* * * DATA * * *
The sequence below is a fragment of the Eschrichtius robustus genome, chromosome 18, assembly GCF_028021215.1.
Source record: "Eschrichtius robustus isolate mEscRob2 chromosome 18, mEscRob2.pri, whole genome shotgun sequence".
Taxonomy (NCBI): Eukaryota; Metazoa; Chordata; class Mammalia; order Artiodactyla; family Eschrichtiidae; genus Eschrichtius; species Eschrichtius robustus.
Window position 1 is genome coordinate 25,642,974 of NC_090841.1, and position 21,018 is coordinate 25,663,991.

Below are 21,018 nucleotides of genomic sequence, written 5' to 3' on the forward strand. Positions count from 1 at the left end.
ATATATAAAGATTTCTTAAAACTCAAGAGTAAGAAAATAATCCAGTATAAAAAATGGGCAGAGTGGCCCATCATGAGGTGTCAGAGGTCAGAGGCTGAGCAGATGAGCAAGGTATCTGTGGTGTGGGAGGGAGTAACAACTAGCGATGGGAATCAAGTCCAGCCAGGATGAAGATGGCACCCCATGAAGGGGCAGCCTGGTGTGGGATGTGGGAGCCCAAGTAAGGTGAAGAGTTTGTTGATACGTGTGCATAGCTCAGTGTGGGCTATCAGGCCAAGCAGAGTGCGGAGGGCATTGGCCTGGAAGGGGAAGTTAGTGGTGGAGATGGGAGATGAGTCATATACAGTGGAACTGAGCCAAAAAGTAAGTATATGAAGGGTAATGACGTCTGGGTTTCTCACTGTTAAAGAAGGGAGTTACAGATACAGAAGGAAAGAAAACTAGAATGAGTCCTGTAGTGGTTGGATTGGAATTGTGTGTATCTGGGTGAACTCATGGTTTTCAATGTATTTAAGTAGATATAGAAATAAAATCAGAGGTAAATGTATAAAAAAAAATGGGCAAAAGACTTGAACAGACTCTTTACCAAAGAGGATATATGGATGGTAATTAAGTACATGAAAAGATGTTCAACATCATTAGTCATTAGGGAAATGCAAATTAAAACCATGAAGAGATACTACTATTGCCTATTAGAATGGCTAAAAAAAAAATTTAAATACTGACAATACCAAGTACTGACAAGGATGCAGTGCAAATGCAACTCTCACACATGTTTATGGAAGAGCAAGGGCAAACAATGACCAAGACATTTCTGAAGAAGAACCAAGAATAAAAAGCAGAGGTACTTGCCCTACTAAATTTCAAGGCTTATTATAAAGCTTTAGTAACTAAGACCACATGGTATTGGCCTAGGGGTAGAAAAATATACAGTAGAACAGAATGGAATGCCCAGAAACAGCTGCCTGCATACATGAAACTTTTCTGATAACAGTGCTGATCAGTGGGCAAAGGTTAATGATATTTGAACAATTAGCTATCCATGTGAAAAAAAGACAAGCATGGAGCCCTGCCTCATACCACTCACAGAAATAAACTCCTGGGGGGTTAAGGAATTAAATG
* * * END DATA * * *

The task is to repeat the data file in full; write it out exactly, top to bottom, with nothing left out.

The sequence below is a fragment of the Eschrichtius robustus genome, chromosome 18, assembly GCF_028021215.1.
Source record: "Eschrichtius robustus isolate mEscRob2 chromosome 18, mEscRob2.pri, whole genome shotgun sequence".
Taxonomy (NCBI): Eukaryota; Metazoa; Chordata; class Mammalia; order Artiodactyla; family Eschrichtiidae; genus Eschrichtius; species Eschrichtius robustus.
Window position 1 is genome coordinate 25,642,974 of NC_090841.1, and position 21,018 is coordinate 25,663,991.

Below are 21,018 nucleotides of genomic sequence, written 5' to 3' on the forward strand. Positions count from 1 at the left end.
ATATATAAAGATTTCTTAAAACTCAAGAGTAAGAAAATAATCCAGTATAAAAAATGGGCAGAGTGGCCCATCATGAGGTGTCAGAGGTCAGAGGCTGAGCAGATGAGCAAGGTATCTGTGGTGTGGGAGGGAGTAACAACTAGCGATGGGAATCAAGTCCAGCCAGGATGAAGATGGCACCCCATGAAGGGGCAGCCTGGTGTGGGATGTGGGAGCCCAAGTAAGGTGAAGAGTTTGTTGATACGTGTGCATAGCTCAGTGTGGGCTATCAGGCCAAGCAGAGTGCGGAGGGCATTGGCCTGGAAGGGGAAGTTAGTGGTGGAGATGGGAGATGAGTCATATACAGTGGAACTGAGCCAAAAAGTAAGTATATGAAGGGTAATGACGTCTGGGTTTCTCACTGTTAAAGAAGGGAGTTACAGATACAGAAGGAAAGAAAACTAGAATGAGTCCTGTAGTGGTTGGATTGGAATTGTGTGTATCTGGGTGAACTCATGGTTTTCAATGTATTTAAGTAGATATAGAAATAAAATCAGAGGTAAATGTATAAAAAAAAATGGGCAAAAGACTTGAACAGACTCTTTACCAAAGAGGATATATGGATGGTAATTAAGTACATGAAAAGATGTTCAACATCATTAGTCATTAGGGAAATGCAAATTAAAACCATGAAGAGATACTACTATTGCCTATTAGAATGGCTAAAAAAAAAATTTAAATACTGACAATACCAAGTACTGACAAGGATGCAGTGCAAATGCAACTCTCACACATGTTTATGGAAGAGCAAGGGCAAACAATGACCAAGACATTTCTGAAGAAGAACCAAGAATAAAAAGCAGAGGTACTTGCCCTACTAAATTTCAAGGCTTATTATAAAGCTTTAGTAACTAAGACCACATGGTATTGGCCTAGGGGTAGAAAAATATACAGTAGAACAGAATGGAATGCCCAGAAACAGCTGCCTGCATACATGAAACTTTTCTGATAACAGTGCTGATCAGTGGGCAAAGGTTAATGATATTTGAACAATTAGCTATCCATGTGAAAAAAAGACAAGCATGGAGCCCTGCCTCATACCACTCACAGAAATAAACTCCTGGGGGGTTAAGGAATTAAATG